The purpose of education has always been contested, with tension between the development and expression of the unique individual and the needs of the economy, society and state. Education, especially that funded by the state, generally aims to deliver law-abiding, cooperative, numerate and literate citizens rather than uncooperative and ill-educated outlaws. But we also need creativity, innovation, entrepreneurship and leadership for the future. Is our education system designed to deliver both the society and leadership we want and need? Is it serving both individuals and society well?

It is not clear whether there is an increased incidence of mental health issues in the young or an increased level of reporting. As an example, the suicide rate in the UK has been on a generally downward trend from 1981 to the present day. Nonetheless, 5800 people committed suicide in the UK in 2017 and it is the leading cause of death among people aged between 20 and 34. Nineteen thousand teenagers were admitted to hospital for self-harm in 2016. Are we educating young people appropriately to manage their mental health?

A more philosophical question is what education needs to do in order to equip people to make sense of their lives and to find meaning in them. Should this be left to the family or to other parts of the state or purely to individuals? Is education about providing a story about meaning (for example as in a religious school) or the intellectual tools to look for that meaning? What are the appropriate limits for state and society to impose on educational institutions when it comes to education on the big issues of purpose, the legitimacy and claims of the state and the role of individuals in relation to it? 

When it comes to personal life should education be teaching people not only about the biology of relationships through sexual health education but their emotional, social and legal aspects? Should we be explicitly promoting stable relationships, civil partnerships and marriage for the good of future children and for general mental health and social resilience? 

Many industrialists would contend that education is still too abstract and removed from the needs of the workplace. With the pace of technological change increasing rapidly and with the prospect of narrow applications of AI disrupting white collar as well as blue collar work, how should we be educating people to be of enduring economic value and so be able to support themselves? Is this about an increased focus on computational thinking, sciences and coding or more about flexibility and creativity? Is it a question of encouraging an appetite for and expectation of lifelong learning, with people retraining multiple times? Or should we be encouraging through education a reappraisal of different kinds of work, for example empathy, caring and creativity, given that some traditional tasks now seen as high level work will likely be automated? Linked to the questions above on meaning and purpose, but also to the global environmental threats of a burgeoning human population, is there a need for a reappraisal of the ingredients of material success and the expectations people have of their lives? Or should we be optimising education in order to deliver entrepreneurial flair, risk taking and wealth creation?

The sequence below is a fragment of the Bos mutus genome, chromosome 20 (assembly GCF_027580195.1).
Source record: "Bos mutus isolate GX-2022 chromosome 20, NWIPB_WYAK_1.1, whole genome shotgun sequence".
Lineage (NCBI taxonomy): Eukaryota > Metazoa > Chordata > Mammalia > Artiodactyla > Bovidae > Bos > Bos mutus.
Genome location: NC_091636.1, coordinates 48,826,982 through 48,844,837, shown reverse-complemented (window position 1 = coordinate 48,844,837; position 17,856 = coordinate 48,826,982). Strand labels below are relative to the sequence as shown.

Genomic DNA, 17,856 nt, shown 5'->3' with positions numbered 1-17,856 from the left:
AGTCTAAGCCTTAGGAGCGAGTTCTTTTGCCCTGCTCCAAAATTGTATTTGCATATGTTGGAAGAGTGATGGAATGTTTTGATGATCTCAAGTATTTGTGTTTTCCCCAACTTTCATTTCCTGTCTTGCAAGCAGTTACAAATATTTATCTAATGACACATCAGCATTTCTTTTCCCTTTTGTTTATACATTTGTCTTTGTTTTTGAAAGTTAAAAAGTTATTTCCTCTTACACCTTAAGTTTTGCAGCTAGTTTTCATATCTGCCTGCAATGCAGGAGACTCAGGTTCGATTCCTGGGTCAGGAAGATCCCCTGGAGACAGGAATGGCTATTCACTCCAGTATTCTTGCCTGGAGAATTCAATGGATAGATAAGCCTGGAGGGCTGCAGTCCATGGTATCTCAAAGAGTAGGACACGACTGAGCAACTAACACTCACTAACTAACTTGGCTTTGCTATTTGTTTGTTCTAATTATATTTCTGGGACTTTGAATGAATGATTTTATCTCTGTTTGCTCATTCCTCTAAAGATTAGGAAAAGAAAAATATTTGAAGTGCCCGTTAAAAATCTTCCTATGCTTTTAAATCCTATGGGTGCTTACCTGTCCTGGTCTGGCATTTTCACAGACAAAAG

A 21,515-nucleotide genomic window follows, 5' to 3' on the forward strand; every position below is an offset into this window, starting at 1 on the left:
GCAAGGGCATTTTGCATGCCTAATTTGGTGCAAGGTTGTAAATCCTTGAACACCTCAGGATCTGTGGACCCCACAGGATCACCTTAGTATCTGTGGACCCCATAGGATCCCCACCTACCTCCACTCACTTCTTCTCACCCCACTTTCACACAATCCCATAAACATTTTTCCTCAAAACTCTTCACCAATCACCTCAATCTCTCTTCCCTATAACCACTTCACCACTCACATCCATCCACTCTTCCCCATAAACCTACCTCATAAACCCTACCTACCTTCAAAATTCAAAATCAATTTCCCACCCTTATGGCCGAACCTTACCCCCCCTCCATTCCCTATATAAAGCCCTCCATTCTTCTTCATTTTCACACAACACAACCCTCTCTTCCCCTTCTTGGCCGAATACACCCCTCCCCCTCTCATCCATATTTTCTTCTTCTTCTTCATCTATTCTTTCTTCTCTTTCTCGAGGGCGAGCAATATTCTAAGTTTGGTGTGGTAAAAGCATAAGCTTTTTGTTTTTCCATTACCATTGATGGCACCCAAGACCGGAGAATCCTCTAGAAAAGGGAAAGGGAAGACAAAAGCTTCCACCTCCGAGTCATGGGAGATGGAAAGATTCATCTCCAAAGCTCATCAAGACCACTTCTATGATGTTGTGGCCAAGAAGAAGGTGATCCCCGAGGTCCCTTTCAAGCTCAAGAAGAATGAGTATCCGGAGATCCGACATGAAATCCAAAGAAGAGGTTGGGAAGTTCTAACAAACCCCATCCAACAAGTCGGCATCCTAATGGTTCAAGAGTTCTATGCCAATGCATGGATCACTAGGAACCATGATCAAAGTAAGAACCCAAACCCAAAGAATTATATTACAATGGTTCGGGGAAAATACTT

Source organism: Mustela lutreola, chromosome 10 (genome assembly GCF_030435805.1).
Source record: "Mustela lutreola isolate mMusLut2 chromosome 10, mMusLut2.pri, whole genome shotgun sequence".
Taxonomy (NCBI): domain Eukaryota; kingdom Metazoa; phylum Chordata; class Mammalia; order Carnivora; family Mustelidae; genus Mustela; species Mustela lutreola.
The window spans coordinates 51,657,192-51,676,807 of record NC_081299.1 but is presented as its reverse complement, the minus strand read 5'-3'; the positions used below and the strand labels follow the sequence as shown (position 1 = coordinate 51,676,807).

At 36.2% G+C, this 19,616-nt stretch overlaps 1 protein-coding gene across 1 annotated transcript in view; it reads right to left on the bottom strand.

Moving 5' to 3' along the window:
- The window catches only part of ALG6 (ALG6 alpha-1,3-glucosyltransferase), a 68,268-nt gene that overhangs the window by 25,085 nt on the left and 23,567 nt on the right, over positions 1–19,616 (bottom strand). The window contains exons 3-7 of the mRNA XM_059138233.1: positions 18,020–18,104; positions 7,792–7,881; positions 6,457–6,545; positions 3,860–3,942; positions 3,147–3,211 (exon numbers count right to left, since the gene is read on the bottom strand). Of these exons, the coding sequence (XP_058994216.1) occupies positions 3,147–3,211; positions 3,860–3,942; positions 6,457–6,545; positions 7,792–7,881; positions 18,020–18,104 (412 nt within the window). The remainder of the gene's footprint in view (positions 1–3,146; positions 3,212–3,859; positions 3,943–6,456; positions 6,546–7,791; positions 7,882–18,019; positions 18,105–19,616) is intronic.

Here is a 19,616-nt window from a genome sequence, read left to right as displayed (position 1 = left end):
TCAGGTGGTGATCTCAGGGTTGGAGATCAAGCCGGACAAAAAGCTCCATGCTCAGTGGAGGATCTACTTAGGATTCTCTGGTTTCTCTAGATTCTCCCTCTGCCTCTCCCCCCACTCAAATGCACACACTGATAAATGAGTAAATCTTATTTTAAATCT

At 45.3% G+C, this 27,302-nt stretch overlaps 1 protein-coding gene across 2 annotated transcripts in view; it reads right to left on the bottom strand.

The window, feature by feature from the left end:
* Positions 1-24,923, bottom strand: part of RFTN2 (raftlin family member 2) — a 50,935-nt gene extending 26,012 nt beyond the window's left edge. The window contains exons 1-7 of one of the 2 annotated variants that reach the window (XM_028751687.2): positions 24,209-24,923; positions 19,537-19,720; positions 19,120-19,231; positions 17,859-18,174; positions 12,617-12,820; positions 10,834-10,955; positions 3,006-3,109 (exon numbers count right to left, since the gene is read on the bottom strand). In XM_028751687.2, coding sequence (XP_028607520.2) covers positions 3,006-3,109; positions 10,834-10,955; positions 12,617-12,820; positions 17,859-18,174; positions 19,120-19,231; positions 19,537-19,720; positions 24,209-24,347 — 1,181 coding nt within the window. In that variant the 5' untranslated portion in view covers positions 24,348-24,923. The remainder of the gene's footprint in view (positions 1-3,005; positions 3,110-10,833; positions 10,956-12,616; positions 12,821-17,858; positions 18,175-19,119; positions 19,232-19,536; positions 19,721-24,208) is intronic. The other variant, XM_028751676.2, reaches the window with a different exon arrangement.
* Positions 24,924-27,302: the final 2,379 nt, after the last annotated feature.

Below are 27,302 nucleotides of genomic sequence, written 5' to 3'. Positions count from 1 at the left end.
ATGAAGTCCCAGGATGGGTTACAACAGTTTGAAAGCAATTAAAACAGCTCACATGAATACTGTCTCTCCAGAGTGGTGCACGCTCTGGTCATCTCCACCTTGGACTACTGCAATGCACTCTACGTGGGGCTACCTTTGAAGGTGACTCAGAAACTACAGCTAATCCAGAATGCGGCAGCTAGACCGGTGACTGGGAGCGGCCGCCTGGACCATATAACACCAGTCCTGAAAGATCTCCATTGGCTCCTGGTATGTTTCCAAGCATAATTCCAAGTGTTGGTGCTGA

The traditional concept of education is that it covers a period from around five years old to the mid-twenties for those going on to second degrees. This is now being challenged at both the outset of education and at its traditional end. Most research suggests that the life prospects of young people are shaped very early on by the quality of the environment in their early years. How can we support families to deliver the best possible early education? What are the right tools and limits for state intervention, for example on data analysis? How can we use targeted educational resources to break the chain of poorly educated families bringing up their children to face the same challenges?

The concept of a career for life is fast fading. Technological progress means it is harder and harder to be confident that a particular skill set or area of knowledge will retain its workplace value for more than a few years.  How can we extend education to cover an ever longer life time of economic activity? Does front loading education still make sense?  Who should pay for adult education – the state, the company or the individual? What different objectives and advantages might there be for education at different stages in people’s lives?

We have moved from a world where knowledge was scarce and localised in universities and libraries to a world where knowledge (in all forms and in varying degrees of reliability and accuracy) is available everywhere and in abundance. How does our approach to education at all stages need to adapt to this fundamental change? What is the future of universities and schools as places of education? How can we best use different forms technology – ubiquitous mobile Internet connectivity, search, data visualisation, Artificial Intelligence, Virtual Reality and Augmented Reality – to make education ever more accessible, value for money, effective and attractive to all? Should education become more distributed and piecemeal? Should we do more to provide educational tools to families, rather than viewing education as a professionalised process that can be outsourced?